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Publication numberUS7794813 B2
Publication typeGrant
Application numberUS 11/638,284
Publication dateSep 14, 2010
Filing dateDec 13, 2006
Priority dateDec 13, 2006
Fee statusPaid
Also published asUS20080145579, WO2008076648A1
Publication number11638284, 638284, US 7794813 B2, US 7794813B2, US-B2-7794813, US7794813 B2, US7794813B2
InventorsHuy X. Nguyen, Elizabeth S. Parrish, John E. Holland
Original AssigneeHoneywell International Inc.
Export CitationBiBTeX, EndNote, RefMan
External Links: USPTO, USPTO Assignment, Espacenet
Tubular composite structures
US 7794813 B2
Abstract
Tubular structures formed of helically wound layers of a composite fabric structure. The fabric structure has an inwardly facing layer in the form of a fabric base. The fabric base comprises a network of high tenacity fibers. The composite fabric structure also includes an outwardly facing layer formed of rubber. The inwardly facing layer and the outwardly facing layer are bonded together, preferably through the use of a bonding layer. The tubular structure may be used as a stand along product, as an antichafing cover for a rope, as a liner for a pipe, or the like.
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Claims(20)
1. A tubular structure comprising helically wound layers of a preformed composite narrow width fabric structure, said fabric structure comprising an inwardly facing layer comprising a fabric base, said fabric base comprising a network of high tenacity fibers, and an outwardly facing layer comprising rubber, said inwardly facing layer and said outwardly facing layer being bonded together, and said layers of said composite structure being helically wrapped about each other such that a successive layer overlaps a previous layer by about 15% to about 75% of the width of said previous layer.
2. The tubular structure of claim 1 wherein said composite fabric structure further comprises a bonding layer between said inwardly facing layer and said outwardly facing layer and bonded to said inwardly facing layer and said outwardly facing layer.
3. The tubular structure of claim 1 wherein said high tenacity fibers have a tenacity of at least about 25 grams per denier.
4. The tubular structure of claim 1 wherein said high tenacity fibers are selected from the group consisting of high modulus polyethylene, aramid, polybenzazole, liquid crystal copolyester, and blends thereof.
5. The tubular structure of claim 1 wherein said high tenacity fibers comprise high modulus polyethylene fibers.
6. The tubular structure of claim 1 wherein said fabric base comprises a woven fabric.
7. The tubular structure of claim 1 wherein said rubber comprises a natural rubber.
8. The tubular structure of claim 1 wherein said rubber comprises a composition selected from the group consisting of natural rubber and styrene butadiene; natural rubber and polybutadiene; and natural rubber, styrene butadiene and polybutadiene.
9. The tubular structure of claim 1 wherein said fabric base comprises a non-woven fabric.
10. The tubular structure of claim 9 wherein said high tenacity fibers of said non-woven fabric extend unidirectionally with respect to each other.
11. The tubular structure of claim 1 wherein said layers of said composite structure are helically wrapped about each other at an angle of between about 40 and about 60 degrees.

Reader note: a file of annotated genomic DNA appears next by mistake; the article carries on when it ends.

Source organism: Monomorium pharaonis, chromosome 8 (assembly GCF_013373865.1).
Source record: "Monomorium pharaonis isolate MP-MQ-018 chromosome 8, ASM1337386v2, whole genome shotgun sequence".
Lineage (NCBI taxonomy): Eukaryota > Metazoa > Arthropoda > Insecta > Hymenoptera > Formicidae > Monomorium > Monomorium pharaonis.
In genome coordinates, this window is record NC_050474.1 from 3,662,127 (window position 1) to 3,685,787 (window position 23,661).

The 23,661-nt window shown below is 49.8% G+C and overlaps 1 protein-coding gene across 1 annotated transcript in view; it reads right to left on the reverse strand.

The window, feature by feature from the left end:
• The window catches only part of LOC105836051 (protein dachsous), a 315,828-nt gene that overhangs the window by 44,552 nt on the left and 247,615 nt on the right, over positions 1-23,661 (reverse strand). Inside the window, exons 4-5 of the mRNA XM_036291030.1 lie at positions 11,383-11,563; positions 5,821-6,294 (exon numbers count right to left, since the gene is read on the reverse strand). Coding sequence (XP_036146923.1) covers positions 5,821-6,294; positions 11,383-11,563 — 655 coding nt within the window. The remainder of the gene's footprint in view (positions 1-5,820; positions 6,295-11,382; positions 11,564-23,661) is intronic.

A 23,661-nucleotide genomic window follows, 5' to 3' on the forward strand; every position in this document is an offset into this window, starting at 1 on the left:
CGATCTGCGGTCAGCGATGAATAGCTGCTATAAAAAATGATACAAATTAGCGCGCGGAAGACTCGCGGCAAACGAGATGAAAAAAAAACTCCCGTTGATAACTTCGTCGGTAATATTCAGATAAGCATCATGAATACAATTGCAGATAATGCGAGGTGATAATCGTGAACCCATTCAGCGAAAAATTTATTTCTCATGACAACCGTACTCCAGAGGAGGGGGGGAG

12. The tubular structure of claim 2 wherein said bonding layer comprises a thermoplastic material.
13. The tubular structure of claim 12 wherein said fabric base comprises high molecular weight polyethylene fibers and said rubber comprises natural rubber.
14. The tubular structure of claim 13 wherein said bonding layer comprises ethylene vinyl acetate.
15. A tubular structure comprising helically wound layers of a preformed composite narrow width fabric structure, said fabric structure comprising an inwardly facing layer comprising a fabric base, said fabric base comprising a network of high tenacity high modulus polyethylene fibers, an outwardly facing layer comprising natural rubber, and a thermoplastic bonding layer between said inwardly facing layer and said outwardly facing layer and bonded to said inwardly facing layer and said outwardly facing layer, and said layers of said composite structure being helically wrapped about each other such that a successive layer overlaps a previous layer by about 15% to about 75% of the width of said previous layer.
16. The tubular structure of claim 15 wherein said rubber comprises a composition selected from the group consisting of natural rubber and styrene butadiene; natural rubber and polybutadiene; and natural rubber, styrene butadiene and polybutadiene.
17. The tubular structure of claim 16 wherein said thermoplastic bonding layer comprises ethylene vinyl acetate.
18. The tubular structure of claim 17 wherein said fabric structure comprises a woven fabric.
19. The tubular structure of claim 17 wherein said tubular structure consists of said helically wound layers of said composite fabric structure that are wrapped about each other and are bonded together under heat and pressure.
20. A tubular structure comprising helically wound layers of a preformed composite narrow width fabric structure, said fabric structure consisting of an inwardly facing layer comprising a woven fabric base, said fabric base comprising a network of high tenacity high modulus polyethylene fibers, an outwardly facing layer comprising natural rubber, and a thermoplastic bonding layer between said inwardly facing layer and said outwardly facing layer and bonded to said inwardly facing layer and said outwardly facing layer, and said layers of said composite structure being helically wrapped about each other such that a successive layer overlaps a previous layer by about 15% to about 75% of the width of said previous layer.
Description
BACKGROUND OF THE INVENTION

1. Field of the Invention

This invention relates to tubular composite structures which have high strength and abrasion resistance.

2. Description of the Related Art